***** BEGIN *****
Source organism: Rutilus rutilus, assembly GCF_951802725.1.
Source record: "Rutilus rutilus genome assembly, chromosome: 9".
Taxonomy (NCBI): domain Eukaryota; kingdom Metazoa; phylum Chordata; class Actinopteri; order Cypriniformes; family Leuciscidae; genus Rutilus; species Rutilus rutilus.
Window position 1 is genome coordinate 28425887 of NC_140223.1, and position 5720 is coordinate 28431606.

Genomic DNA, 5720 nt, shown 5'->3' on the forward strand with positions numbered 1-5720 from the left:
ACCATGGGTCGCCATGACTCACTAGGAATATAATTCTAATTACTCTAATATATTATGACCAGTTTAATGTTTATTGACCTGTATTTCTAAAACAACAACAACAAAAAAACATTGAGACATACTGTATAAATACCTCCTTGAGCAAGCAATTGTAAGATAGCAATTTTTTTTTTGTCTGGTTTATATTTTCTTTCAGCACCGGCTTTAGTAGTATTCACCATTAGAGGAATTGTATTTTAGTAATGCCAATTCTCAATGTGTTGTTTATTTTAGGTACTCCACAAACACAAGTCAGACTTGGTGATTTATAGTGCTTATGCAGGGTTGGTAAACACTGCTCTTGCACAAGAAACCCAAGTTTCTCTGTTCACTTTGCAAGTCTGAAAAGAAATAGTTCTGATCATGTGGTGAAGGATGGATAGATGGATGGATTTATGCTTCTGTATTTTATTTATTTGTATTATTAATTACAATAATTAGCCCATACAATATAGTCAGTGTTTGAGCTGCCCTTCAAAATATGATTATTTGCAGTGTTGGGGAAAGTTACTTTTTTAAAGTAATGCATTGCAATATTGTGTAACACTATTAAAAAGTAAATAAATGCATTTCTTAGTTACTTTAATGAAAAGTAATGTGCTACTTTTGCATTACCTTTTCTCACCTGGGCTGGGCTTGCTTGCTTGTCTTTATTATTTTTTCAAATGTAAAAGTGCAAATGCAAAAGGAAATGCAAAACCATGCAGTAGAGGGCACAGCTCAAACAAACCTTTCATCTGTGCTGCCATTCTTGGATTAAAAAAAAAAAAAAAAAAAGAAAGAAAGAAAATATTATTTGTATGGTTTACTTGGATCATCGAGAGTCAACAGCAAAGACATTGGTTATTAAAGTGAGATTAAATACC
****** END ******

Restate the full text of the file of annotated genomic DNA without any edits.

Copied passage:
Source organism: Rutilus rutilus, assembly GCF_951802725.1.
Source record: "Rutilus rutilus genome assembly, chromosome: 9".
Taxonomy (NCBI): domain Eukaryota; kingdom Metazoa; phylum Chordata; class Actinopteri; order Cypriniformes; family Leuciscidae; genus Rutilus; species Rutilus rutilus.
Window position 1 is genome coordinate 28425887 of NC_140223.1, and position 5720 is coordinate 28431606.

Genomic DNA, 5720 nt, shown 5'->3' on the forward strand with positions numbered 1-5720 from the left:
ACCATGGGTCGCCATGACTCACTAGGAATATAATTCTAATTACTCTAATATATTATGACCAGTTTAATGTTTATTGACCTGTATTTCTAAAACAACAACAACAAAAAAACATTGAGACATACTGTATAAATACCTCCTTGAGCAAGCAATTGTAAGATAGCAATTTTTTTTTTGTCTGGTTTATATTTTCTTTCAGCACCGGCTTTAGTAGTATTCACCATTAGAGGAATTGTATTTTAGTAATGCCAATTCTCAATGTGTTGTTTATTTTAGGTACTCCACAAACACAAGTCAGACTTGGTGATTTATAGTGCTTATGCAGGGTTGGTAAACACTGCTCTTGCACAAGAAACCCAAGTTTCTCTGTTCACTTTGCAAGTCTGAAAAGAAATAGTTCTGATCATGTGGTGAAGGATGGATAGATGGATGGATTTATGCTTCTGTATTTTATTTATTTGTATTATTAATTACAATAATTAGCCCATACAATATAGTCAGTGTTTGAGCTGCCCTTCAAAATATGATTATTTGCAGTGTTGGGGAAAGTTACTTTTTTAAAGTAATGCATTGCAATATTGTGTAACACTATTAAAAAGTAAATAAATGCATTTCTTAGTTACTTTAATGAAAAGTAATGTGCTACTTTTGCATTACCTTTTCTCACCTGGGCTGGGCTTGCTTGCTTGTCTTTATTATTTTTTCAAATGTAAAAGTGCAAATGCAAAAGGAAATGCAAAACCATGCAGTAGAGGGCACAGCTCAAACAAACCTTTCATCTGTGCTGCCATTCTTGGATTAAAAAAAAAAAAAAAAAAAGAAAGAAAGAAAATATTATTTGTATGGTTTACTTGGATCATCGAGAGTCAACAGCAAAGACATTGGTTATTAAAGTGAGATTAAATACC